Have you lost your Windows 10 product key? You can find it listed in the operating system itself with a little know-how and just a few simple commands.
For most users, particularly with Microsoft Windows 10, the last operating system you will ever need, there has been no need for product keys because there has been no "new" version of Windows. With the pending release of Windows 11, however, those blissful days may be over, and users may find they need to know their Windows 10 product key after all.
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Your Windows 10 product key should be listed on a sticker located on your computer hardware somewhere—typically in the most inaccessible spot possible. But before you go crawling behind your desk looking for a 25-digit alphanumeric code printed in fine print on the backside of your PC, there are less strenuous ways to track down your Windows 10 product key.
This how-to tutorial shows you how to find your Windows 10 product key using the power of the operating system itself.
How to find your Windows 10 product key
Before we begin, note that the success of any of these methods is largely dependent on how your PC was activated. If you activated Windows 10 by upgrading from a valid Windows 7 or 8 installation or with the computer's recent purchase, you are likely to find the product key with most of these methods. However, if your PC was activated as part of an organization's licensing agreement, finding a product key may be more problematic.
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1. Command prompt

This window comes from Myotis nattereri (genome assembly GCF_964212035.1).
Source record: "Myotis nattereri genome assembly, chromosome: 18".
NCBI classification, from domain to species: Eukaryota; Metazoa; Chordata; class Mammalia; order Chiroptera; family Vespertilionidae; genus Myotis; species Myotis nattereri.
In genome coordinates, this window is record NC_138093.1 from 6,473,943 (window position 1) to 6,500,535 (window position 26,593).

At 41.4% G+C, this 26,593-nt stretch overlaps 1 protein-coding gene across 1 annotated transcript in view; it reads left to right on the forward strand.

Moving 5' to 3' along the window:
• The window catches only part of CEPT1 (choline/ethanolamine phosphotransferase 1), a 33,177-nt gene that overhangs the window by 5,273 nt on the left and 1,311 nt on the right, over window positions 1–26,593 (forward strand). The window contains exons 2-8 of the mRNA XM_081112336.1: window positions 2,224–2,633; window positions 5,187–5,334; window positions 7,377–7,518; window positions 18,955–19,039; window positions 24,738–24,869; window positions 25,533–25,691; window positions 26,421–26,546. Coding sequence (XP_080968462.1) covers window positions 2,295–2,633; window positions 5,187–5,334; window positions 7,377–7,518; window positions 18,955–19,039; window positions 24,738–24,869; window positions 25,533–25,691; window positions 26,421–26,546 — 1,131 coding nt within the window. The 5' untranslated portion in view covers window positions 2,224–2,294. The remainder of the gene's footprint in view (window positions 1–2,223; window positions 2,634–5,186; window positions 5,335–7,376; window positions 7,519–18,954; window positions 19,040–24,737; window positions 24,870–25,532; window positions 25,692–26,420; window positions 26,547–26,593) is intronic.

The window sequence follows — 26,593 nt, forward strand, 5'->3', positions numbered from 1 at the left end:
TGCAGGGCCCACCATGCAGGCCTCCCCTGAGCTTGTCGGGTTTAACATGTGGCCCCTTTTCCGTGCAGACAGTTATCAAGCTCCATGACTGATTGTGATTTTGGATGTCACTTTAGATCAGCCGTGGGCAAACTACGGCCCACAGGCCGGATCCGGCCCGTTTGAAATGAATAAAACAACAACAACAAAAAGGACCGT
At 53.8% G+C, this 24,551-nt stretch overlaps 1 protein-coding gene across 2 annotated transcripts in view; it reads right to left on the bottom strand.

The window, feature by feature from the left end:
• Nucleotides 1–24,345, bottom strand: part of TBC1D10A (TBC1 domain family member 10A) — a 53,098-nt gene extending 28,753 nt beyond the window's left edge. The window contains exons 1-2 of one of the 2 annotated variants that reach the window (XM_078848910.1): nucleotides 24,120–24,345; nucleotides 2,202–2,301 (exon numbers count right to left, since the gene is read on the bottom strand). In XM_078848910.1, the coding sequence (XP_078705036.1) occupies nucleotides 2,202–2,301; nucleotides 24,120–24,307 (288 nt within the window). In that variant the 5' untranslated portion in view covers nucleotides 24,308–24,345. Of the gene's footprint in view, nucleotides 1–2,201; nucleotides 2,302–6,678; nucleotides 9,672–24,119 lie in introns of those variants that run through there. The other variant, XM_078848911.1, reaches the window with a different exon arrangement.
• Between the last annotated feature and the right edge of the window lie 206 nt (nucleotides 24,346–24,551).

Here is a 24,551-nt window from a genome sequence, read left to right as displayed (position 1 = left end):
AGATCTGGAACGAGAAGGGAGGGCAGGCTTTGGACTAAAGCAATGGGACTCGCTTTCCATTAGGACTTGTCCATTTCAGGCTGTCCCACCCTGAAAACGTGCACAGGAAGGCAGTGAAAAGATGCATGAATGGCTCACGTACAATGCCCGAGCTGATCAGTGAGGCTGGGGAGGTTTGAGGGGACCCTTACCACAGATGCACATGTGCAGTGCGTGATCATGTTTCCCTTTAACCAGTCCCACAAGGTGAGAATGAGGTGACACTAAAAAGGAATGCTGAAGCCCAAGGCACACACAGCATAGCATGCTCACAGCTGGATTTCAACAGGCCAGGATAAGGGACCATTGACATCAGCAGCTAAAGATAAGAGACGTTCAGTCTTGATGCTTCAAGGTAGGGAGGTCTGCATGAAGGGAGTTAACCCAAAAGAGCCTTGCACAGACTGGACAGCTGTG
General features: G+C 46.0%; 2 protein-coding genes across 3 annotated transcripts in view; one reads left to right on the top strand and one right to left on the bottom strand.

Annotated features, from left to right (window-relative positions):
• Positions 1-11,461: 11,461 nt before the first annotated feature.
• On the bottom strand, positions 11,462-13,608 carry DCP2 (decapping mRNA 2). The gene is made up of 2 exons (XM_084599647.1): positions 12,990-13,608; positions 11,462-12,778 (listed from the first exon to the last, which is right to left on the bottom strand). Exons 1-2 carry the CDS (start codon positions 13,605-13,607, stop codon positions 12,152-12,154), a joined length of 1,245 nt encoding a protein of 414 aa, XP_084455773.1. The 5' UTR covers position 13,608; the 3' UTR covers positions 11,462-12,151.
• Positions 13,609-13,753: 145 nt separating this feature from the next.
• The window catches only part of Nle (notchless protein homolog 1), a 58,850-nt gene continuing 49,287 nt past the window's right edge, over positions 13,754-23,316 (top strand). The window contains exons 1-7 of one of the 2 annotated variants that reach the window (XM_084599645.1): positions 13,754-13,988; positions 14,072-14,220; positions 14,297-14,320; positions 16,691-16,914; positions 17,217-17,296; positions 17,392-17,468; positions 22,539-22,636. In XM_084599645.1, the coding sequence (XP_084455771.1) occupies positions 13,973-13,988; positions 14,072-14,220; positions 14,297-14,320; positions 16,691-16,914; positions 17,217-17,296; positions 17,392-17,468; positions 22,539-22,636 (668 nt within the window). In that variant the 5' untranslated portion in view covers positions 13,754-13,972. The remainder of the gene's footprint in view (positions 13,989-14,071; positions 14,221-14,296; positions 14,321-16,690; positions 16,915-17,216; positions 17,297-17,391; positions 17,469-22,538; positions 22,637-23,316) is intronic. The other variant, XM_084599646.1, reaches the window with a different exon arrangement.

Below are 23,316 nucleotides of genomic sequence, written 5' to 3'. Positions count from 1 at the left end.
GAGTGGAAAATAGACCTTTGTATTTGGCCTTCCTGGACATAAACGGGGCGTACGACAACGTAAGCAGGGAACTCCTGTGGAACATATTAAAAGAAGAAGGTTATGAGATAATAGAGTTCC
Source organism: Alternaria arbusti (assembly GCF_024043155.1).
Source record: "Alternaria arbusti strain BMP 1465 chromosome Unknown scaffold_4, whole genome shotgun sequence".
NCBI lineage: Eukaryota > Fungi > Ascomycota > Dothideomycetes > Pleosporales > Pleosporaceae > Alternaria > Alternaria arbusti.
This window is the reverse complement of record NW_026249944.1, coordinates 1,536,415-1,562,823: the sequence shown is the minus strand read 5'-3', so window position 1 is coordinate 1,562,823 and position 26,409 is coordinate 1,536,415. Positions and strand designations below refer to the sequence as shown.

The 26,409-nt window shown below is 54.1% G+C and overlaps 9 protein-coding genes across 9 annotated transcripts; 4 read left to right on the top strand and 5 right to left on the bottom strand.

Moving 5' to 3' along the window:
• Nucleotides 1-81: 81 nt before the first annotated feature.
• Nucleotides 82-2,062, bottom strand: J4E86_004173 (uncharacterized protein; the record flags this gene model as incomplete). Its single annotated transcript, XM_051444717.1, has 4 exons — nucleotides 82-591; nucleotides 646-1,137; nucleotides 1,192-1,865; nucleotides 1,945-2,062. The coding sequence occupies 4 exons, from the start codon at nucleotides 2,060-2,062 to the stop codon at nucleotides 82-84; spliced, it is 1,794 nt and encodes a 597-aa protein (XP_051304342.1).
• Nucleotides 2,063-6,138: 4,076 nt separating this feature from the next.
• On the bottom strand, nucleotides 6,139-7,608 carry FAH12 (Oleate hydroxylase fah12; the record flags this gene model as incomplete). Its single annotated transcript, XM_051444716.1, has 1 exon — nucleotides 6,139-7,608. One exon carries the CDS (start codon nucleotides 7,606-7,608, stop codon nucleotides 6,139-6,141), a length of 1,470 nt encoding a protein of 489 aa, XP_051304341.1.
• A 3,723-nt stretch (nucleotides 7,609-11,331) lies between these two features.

The most direct method for finding your Windows 10 product key is from the command line. Type "cmd" into the Windows 10 desktop search box and then right-click the command line result and select "run as administrator" from the context menu. Type this command at the prompt:
wmic path softwareLicensingService get OA3xOriginalProductKey
As you can see in Figure A, the command will display your current Windows 10 product key.
If you are using Windows 10 PowerShell, the process is similar. Right-click the Start Menu button and then select Windows PowerShell (Admin) from the context menu. Type this command at the prompt to reveal the product key as shown in Figure B.
powershell "(Get-WmiObject -query 'select * from SoftwareLicensingService').OA3xOriginalProductKey"
3. Registry File
As you might imagine, the product key is stored in the Windows 10 Registry File, so it is possible to find the code there if you know the right key. Type "regedit" into the Windows 10 desktop search and select the appropriate item in the results. Navigate to this key:
As you can see in Figure C, the BackupProductKeyDefault key will reveal a valid Windows 10 product key.
Note: In my case, the Windows 10 product key displayed by both the command prompt and PowerShell methods are the same. In the registry example, however, the product keys is different. The best explanation I can suggest is that because I upgraded from Home to Pro on the example PC, the product key displayed is for the upgrade to Pro (or vice versa). If you have a better solution, please let us know in the discussion.
There are third-party vendors offering applications that can locate and display your Windows 10 product key as well, but they essentially do the same thing we did here without involving someone else's programming and potential security issues. Also, keep in mind that if you bought Windows 10 from the Microsoft Store, your account order history would have product key information available.
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